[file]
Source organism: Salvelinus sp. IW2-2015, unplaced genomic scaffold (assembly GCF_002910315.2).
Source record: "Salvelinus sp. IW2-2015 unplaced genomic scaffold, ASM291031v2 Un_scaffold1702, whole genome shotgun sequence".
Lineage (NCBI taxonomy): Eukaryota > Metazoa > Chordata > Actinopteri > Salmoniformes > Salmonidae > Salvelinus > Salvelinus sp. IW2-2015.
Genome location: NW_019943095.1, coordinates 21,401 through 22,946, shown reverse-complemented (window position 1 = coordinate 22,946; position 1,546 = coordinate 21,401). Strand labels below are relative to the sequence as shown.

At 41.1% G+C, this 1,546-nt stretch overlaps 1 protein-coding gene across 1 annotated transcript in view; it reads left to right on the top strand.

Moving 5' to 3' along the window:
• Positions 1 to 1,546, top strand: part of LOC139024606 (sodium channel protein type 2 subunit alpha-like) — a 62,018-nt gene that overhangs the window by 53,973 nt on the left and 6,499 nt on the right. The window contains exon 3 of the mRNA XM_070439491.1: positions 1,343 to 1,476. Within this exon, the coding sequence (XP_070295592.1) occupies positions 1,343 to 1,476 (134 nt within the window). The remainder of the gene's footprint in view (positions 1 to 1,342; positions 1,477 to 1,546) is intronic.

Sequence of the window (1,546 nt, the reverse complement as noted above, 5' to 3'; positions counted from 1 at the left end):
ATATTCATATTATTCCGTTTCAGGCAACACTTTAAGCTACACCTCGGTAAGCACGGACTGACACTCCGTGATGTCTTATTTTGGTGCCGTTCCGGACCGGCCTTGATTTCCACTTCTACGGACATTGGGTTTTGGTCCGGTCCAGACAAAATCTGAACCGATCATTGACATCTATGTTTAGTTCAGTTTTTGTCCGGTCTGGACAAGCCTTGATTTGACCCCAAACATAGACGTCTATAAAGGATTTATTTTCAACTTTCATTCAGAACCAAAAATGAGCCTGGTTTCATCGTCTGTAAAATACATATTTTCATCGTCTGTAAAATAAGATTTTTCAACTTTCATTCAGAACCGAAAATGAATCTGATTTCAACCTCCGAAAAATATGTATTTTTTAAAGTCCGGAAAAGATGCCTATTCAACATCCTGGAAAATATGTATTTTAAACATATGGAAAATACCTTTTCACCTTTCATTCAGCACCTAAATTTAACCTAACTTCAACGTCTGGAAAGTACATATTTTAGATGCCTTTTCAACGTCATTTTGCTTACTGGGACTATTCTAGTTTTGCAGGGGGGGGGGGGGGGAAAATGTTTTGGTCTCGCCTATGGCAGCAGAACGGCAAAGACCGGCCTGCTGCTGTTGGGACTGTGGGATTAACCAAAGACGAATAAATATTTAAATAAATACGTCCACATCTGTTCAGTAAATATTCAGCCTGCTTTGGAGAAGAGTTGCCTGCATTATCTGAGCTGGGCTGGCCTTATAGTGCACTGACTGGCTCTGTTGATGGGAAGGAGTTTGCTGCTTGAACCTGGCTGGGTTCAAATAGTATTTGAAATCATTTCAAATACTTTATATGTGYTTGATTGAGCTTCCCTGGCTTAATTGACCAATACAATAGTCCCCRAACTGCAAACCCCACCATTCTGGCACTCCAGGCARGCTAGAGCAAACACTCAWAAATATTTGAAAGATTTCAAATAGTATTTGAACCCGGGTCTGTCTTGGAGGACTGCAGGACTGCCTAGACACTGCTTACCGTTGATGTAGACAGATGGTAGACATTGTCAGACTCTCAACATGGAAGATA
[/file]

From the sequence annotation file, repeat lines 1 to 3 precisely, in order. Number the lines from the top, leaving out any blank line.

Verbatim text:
Source organism: Salvelinus sp. IW2-2015, unplaced genomic scaffold (assembly GCF_002910315.2).
Source record: "Salvelinus sp. IW2-2015 unplaced genomic scaffold, ASM291031v2 Un_scaffold1702, whole genome shotgun sequence".
Lineage (NCBI taxonomy): Eukaryota > Metazoa > Chordata > Actinopteri > Salmoniformes > Salmonidae > Salvelinus > Salvelinus sp. IW2-2015.